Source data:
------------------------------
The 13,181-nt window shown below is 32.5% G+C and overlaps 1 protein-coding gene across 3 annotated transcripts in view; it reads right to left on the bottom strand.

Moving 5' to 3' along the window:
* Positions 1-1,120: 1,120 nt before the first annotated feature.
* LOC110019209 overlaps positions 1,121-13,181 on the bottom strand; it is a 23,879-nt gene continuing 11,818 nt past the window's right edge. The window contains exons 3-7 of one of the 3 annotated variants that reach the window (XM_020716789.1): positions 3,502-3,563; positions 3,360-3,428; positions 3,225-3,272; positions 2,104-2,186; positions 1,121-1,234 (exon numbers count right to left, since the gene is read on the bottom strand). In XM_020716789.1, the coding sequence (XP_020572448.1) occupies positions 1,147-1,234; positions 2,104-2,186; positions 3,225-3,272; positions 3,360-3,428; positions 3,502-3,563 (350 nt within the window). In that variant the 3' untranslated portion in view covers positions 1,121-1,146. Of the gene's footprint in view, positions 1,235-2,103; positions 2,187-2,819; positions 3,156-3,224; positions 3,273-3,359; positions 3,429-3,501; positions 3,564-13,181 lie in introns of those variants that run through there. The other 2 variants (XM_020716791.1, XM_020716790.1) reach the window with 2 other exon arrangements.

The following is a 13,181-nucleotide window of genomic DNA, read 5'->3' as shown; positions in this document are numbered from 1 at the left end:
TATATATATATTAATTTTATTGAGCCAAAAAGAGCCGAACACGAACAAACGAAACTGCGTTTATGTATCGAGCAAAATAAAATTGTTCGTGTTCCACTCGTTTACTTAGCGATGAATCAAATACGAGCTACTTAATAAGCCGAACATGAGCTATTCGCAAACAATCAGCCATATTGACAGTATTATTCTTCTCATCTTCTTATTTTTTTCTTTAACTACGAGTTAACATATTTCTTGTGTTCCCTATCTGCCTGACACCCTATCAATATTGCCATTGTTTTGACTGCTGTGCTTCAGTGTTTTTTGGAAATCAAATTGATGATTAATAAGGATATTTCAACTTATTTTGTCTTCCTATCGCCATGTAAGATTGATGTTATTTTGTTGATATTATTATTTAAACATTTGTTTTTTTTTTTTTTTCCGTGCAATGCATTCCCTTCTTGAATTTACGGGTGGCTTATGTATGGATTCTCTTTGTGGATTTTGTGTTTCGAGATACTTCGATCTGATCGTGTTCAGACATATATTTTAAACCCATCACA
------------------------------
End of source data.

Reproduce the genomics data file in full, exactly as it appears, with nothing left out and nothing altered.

The 13,181-nt window shown below is 32.5% G+C and overlaps 1 protein-coding gene across 3 annotated transcripts in view; it reads right to left on the bottom strand.

Moving 5' to 3' along the window:
* Positions 1-1,120: 1,120 nt before the first annotated feature.
* LOC110019209 overlaps positions 1,121-13,181 on the bottom strand; it is a 23,879-nt gene continuing 11,818 nt past the window's right edge. The window contains exons 3-7 of one of the 3 annotated variants that reach the window (XM_020716789.1): positions 3,502-3,563; positions 3,360-3,428; positions 3,225-3,272; positions 2,104-2,186; positions 1,121-1,234 (exon numbers count right to left, since the gene is read on the bottom strand). In XM_020716789.1, the coding sequence (XP_020572448.1) occupies positions 1,147-1,234; positions 2,104-2,186; positions 3,225-3,272; positions 3,360-3,428; positions 3,502-3,563 (350 nt within the window). In that variant the 3' untranslated portion in view covers positions 1,121-1,146. Of the gene's footprint in view, positions 1,235-2,103; positions 2,187-2,819; positions 3,156-3,224; positions 3,273-3,359; positions 3,429-3,501; positions 3,564-13,181 lie in introns of those variants that run through there. The other 2 variants (XM_020716791.1, XM_020716790.1) reach the window with 2 other exon arrangements.

The following is a 13,181-nucleotide window of genomic DNA, read 5'->3' as shown; positions in this document are numbered from 1 at the left end:
TATATATATATTAATTTTATTGAGCCAAAAAGAGCCGAACACGAACAAACGAAACTGCGTTTATGTATCGAGCAAAATAAAATTGTTCGTGTTCCACTCGTTTACTTAGCGATGAATCAAATACGAGCTACTTAATAAGCCGAACATGAGCTATTCGCAAACAATCAGCCATATTGACAGTATTATTCTTCTCATCTTCTTATTTTTTTCTTTAACTACGAGTTAACATATTTCTTGTGTTCCCTATCTGCCTGACACCCTATCAATATTGCCATTGTTTTGACTGCTGTGCTTCAGTGTTTTTTGGAAATCAAATTGATGATTAATAAGGATATTTCAACTTATTTTGTCTTCCTATCGCCATGTAAGATTGATGTTATTTTGTTGATATTATTATTTAAACATTTGTTTTTTTTTTTTTTTCCGTGCAATGCATTCCCTTCTTGAATTTACGGGTGGCTTATGTATGGATTCTCTTTGTGGATTTTGTGTTTCGAGATACTTCGATCTGATCGTGTTCAGACATATATTTTAAACCCATCACA